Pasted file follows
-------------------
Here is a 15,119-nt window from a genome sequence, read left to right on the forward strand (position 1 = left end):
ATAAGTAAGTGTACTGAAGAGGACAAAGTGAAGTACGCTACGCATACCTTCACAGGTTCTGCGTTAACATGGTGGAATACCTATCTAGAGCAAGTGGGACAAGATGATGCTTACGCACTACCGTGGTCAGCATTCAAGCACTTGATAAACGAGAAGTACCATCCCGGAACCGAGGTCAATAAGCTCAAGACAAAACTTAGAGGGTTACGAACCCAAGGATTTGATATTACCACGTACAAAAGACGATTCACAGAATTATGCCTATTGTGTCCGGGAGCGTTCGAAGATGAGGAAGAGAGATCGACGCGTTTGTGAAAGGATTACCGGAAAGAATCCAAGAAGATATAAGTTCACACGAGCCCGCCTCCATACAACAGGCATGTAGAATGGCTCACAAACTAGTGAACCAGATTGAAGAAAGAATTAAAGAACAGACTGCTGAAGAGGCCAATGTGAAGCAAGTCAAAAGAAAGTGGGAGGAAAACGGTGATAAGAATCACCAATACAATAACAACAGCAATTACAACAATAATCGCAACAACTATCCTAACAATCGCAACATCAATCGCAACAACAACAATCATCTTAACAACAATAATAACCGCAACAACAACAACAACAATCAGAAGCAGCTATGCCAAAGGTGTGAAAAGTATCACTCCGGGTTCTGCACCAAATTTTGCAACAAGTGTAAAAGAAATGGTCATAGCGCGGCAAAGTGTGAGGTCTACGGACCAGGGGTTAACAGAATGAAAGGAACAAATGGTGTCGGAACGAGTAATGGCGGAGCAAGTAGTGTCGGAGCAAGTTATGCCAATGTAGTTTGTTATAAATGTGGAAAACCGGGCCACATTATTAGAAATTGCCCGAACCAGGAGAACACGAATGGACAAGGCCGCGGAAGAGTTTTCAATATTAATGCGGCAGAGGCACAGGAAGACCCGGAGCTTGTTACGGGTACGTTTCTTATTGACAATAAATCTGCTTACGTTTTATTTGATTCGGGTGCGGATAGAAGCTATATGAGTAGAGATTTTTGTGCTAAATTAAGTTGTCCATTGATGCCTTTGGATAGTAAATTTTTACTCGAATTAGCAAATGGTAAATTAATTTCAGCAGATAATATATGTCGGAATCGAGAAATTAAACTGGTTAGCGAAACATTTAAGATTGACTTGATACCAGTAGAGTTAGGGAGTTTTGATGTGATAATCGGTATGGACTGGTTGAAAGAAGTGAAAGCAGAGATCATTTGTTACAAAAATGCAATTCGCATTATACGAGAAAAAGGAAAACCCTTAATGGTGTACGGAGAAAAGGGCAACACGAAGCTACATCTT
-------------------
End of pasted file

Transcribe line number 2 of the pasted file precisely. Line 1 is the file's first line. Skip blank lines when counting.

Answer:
ATAAGTAAGTGTACTGAAGAGGACAAAGTGAAGTACGCTACGCATACCTTCACAGGTTCTGCGTTAACATGGTGGAATACCTATCTAGAGCAAGTGGGACAAGATGATGCTTACGCACTACCGTGGTCAGCATTCAAGCACTTGATAAACGAGAAGTACCATCCCGGAACCGAGGTCAATAAGCTCAAGACAAAACTTAGAGGGTTACGAACCCAAGGATTTGATATTACCACGTACAAAAGACGATTCACAGAATTATGCCTATTGTGTCCGGGAGCGTTCGAAGATGAGGAAGAGAGATCGACGCGTTTGTGAAAGGATTACCGGAAAGAATCCAAGAAGATATAAGTTCACACGAGCCCGCCTCCATACAACAGGCATGTAGAATGGCTCACAAACTAGTGAACCAGATTGAAGAAAGAATTAAAGAACAGACTGCTGAAGAGGCCAATGTGAAGCAAGTCAAAAGAAAGTGGGAGGAAAACGGTGATAAGAATCACCAATACAATAACAACAGCAATTACAACAATAATCGCAACAACTATCCTAACAATCGCAACATCAATCGCAACAACAACAATCATCTTAACAACAATAATAACCGCAACAACAACAACAACAATCAGAAGCAGCTATGCCAAAGGTGTGAAAAGTATCACTCCGGGTTCTGCACCAAATTTTGCAACAAGTGTAAAAGAAATGGTCATAGCGCGGCAAAGTGTGAGGTCTACGGACCAGGGGTTAACAGAATGAAAGGAACAAATGGTGTCGGAACGAGTAATGGCGGAGCAAGTAGTGTCGGAGCAAGTTATGCCAATGTAGTTTGTTATAAATGTGGAAAACCGGGCCACATTATTAGAAATTGCCCGAACCAGGAGAACACGAATGGACAAGGCCGCGGAAGAGTTTTCAATATTAATGCGGCAGAGGCACAGGAAGACCCGGAGCTTGTTACGGGTACGTTTCTTATTGACAATAAATCTGCTTACGTTTTATTTGATTCGGGTGCGGATAGAAGCTATATGAGTAGAGATTTTTGTGCTAAATTAAGTTGTCCATTGATGCCTTTGGATAGTAAATTTTTACTCGAATTAGCAAATGGTAAATTAATTTCAGCAGATAATATATGTCGGAATCGAGAAATTAAACTGGTTAGCGAAACATTTAAGATTGACTTGATACCAGTAGAGTTAGGGAGTTTTGATGTGATAATCGGTATGGACTGGTTGAAAGAAGTGAAAGCAGAGATCATTTGTTACAAAAATGCAATTCGCATTATACGAGAAAAAGGAAAACCCTTAATGGTGTACGGAGAAAAGGGCAACACGAAGCTACATCTT